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Should I take Calculus I, or Calculus I and II?


KC_Smallz
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Hi my name is Matthew, and I am a junior who will soon be faced with the choice of which classes to take during my senior year of high school. I love math and science and have taken up to trigonometry in math (achieved A-B range throughout my math career), and am currently taking Physics (never had below a 95% in any science class). My school offers a specialized set of classes for those who exceed/like math and science at a building known as the MPI (math and physics institute). Classes are held here during the first two hours of the school day. There are three sets of classes that you can take here, and you cannot mix and match classes (i.e. taking Calc I and II with normal physics). The class options are:

 

1.)Pre Calculus[1st hour] and algebra based physics(easy)[2nd hour]

2.)Calculus I[1st hour]and alebra based physics(hard)[2nd hour]

3.)Calculus I(first semester),Calculus II(second semester)[1st hour] and Calculus based physics[2nd hour].

although I love math and science, and have done well in my classes, math does not always come easily to me, and it usually takes extra work for me to understand mathematical concepts. But at the same time I am a very hard worker, and love to challenge myself. I'm just not sure if it would be worth it to take the third option because I'm not sure how well I would do. Any advice would be very much appreciated.

 

P.S. After going to MPI I would have a free hour. During this time I could receive help from one of the math teachers at my school. Also I plan to study Calculus over the summer and get a good feel for it before I take either of these courses.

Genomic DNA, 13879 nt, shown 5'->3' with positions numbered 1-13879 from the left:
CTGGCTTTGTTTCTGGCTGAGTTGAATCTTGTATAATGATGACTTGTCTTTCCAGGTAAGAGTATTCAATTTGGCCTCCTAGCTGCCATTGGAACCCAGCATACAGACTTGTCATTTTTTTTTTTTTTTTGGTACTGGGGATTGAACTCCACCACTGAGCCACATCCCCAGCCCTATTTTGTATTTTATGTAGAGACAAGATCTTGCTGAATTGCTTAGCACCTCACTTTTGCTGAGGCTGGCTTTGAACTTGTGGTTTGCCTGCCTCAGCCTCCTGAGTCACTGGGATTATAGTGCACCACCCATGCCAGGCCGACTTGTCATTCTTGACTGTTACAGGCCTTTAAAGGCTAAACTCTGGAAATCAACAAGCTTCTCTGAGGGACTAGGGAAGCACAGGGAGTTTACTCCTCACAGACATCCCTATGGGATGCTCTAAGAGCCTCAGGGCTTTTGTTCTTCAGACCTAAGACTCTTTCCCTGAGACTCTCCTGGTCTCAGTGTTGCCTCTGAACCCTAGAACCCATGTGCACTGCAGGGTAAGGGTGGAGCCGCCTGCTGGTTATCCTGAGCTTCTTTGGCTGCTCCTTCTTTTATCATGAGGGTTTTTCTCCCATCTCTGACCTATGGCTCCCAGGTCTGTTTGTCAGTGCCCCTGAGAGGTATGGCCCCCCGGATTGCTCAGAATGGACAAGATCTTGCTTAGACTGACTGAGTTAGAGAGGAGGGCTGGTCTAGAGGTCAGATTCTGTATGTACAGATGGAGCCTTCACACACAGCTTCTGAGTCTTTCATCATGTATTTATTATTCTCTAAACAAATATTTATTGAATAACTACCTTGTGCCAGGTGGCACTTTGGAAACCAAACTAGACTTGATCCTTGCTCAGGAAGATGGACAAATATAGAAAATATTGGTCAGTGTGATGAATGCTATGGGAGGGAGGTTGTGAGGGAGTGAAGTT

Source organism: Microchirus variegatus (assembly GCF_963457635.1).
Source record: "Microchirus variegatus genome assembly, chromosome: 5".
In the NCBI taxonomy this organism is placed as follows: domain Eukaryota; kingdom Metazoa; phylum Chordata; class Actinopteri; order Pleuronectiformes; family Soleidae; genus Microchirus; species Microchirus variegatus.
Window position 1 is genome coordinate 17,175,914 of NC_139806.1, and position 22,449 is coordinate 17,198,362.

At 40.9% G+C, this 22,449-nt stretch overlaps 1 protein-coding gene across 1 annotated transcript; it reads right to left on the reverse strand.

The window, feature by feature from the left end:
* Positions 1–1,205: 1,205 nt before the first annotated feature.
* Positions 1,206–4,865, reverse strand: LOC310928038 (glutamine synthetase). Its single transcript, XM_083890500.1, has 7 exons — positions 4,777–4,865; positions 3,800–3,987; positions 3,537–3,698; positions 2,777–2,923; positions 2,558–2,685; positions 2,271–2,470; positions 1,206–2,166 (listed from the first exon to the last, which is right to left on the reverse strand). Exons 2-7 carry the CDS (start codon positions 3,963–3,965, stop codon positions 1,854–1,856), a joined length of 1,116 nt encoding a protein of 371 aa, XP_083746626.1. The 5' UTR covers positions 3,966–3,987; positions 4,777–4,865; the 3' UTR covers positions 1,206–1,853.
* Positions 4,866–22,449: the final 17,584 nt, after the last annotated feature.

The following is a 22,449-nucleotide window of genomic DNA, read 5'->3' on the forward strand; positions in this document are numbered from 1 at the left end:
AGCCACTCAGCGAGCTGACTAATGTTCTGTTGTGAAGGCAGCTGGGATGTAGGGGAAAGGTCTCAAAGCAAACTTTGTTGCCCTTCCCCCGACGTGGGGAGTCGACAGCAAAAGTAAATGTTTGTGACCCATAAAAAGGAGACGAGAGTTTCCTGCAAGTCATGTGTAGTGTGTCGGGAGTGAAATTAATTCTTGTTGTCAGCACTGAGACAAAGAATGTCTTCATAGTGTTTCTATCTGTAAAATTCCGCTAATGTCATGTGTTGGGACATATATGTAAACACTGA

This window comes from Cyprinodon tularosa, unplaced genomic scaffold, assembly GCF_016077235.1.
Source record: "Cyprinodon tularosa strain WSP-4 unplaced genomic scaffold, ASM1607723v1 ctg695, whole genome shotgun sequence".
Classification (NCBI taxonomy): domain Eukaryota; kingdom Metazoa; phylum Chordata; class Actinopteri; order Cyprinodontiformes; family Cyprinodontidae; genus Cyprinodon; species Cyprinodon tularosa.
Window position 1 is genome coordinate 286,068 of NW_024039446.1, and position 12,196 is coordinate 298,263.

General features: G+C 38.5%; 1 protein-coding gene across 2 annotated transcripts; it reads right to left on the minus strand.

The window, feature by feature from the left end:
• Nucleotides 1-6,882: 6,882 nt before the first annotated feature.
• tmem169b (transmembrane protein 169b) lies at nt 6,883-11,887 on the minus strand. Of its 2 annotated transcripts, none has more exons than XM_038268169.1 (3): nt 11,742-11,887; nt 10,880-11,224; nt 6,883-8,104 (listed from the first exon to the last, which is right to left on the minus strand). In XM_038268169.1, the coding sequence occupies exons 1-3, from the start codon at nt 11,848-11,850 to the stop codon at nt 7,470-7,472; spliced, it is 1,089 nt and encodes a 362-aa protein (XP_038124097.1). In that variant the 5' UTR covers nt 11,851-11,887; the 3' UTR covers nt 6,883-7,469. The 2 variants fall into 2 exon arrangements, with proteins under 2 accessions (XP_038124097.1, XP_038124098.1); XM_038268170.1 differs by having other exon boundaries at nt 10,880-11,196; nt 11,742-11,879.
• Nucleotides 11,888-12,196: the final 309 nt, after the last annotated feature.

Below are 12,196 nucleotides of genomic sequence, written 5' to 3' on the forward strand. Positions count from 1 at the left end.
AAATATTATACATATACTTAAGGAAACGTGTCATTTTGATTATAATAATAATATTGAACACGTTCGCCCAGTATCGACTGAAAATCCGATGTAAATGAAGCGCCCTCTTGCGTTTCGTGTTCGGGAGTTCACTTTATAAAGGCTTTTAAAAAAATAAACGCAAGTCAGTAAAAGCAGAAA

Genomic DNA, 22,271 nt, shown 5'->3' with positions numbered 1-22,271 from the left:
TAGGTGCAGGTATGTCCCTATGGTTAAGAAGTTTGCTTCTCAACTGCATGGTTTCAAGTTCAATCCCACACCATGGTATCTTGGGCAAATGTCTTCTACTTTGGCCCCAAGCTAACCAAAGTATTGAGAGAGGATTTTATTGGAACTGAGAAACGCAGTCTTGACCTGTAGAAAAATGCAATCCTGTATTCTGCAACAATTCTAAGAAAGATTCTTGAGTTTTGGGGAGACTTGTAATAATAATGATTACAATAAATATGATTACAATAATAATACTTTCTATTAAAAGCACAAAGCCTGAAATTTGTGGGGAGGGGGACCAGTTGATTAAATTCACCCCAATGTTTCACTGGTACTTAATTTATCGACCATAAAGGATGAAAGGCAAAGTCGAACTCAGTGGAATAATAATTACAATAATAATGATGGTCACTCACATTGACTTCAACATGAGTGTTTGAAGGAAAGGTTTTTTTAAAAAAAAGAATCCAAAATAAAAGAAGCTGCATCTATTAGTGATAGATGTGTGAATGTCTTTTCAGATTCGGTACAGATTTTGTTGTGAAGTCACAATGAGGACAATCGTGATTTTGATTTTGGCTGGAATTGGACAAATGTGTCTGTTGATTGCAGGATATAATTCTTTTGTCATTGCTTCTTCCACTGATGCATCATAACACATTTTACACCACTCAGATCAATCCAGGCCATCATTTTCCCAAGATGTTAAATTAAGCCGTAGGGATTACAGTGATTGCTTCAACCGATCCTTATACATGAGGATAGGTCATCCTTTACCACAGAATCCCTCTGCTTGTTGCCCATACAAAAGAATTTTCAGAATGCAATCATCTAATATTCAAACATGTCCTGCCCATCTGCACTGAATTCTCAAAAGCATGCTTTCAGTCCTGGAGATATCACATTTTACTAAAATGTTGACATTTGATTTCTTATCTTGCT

I apologize if any of this was unclear, or I posted this in the wrong forum.

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I'm assuming you have to make the choice soon, and can't alter it later, else you could just wait and see how the self-study goes before deciding.

 

If so, then I would recommend the third option, for the extra calculus education and especially for the calculus-based physics course. Take what I say here with a grain of salt, as I've not taken algebra-based physics; but I think if you're truly interested in learning the material, and especially if you're planning to focus on a scientific field in college, then algebra-based physics will probably not be very satisfying.

 

As for the forum, the Science Education forum might be a better place, but if it's a problem, then one of the mods will move the thread as needed. No harm, no foul. :)

 

Best of luck to you, in any case.

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If you're already taking calc you might as well go with 3 as long as it interests you enough to put in the extra work. It's always better to decide to take what you're interested in, even if it means more work. On the other hand, if it's not interesting to you finding motivation will be pretty difficult. At least that's how it's always been for me.

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If you want to do some self study you can get an introduction to limits and the derivative by going to http://www.intmath.com You can also review functions there. The site is extremely helpful for step by step explanations, giving you a chance to work out problems yourself before seeing the answers. Believed he does this based on the Pearson Basic Technical Mathematics with Calculus 9th edition

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If you are actually comfortable with trigonometry already (usually a seriously neglected topic) then "algebra based physics" is probably a quit on your part.

 

But there is this: the human brain seems to need a certain amount of maturity or development before it can handle the concept of a limit. Check yourself - see if you can follow the technical, formal definition of a limit; see if the concept makes intuitive sense to you, if you can do simple algebra with limits without finding yourself baffled.

 

If you can't, don't sweat it - you will be able to later, in a year or so. But maybe don't kill yourself in a calculus course now - be wary.

 

If you can, you're good to go - anyone with the algebra skills to handle trig can handle basic calculus, and if your school is setting things up like most you want Calculus II to learn about integration, half the topic (and the part where, when you handle it, you feel like a certified smart person).

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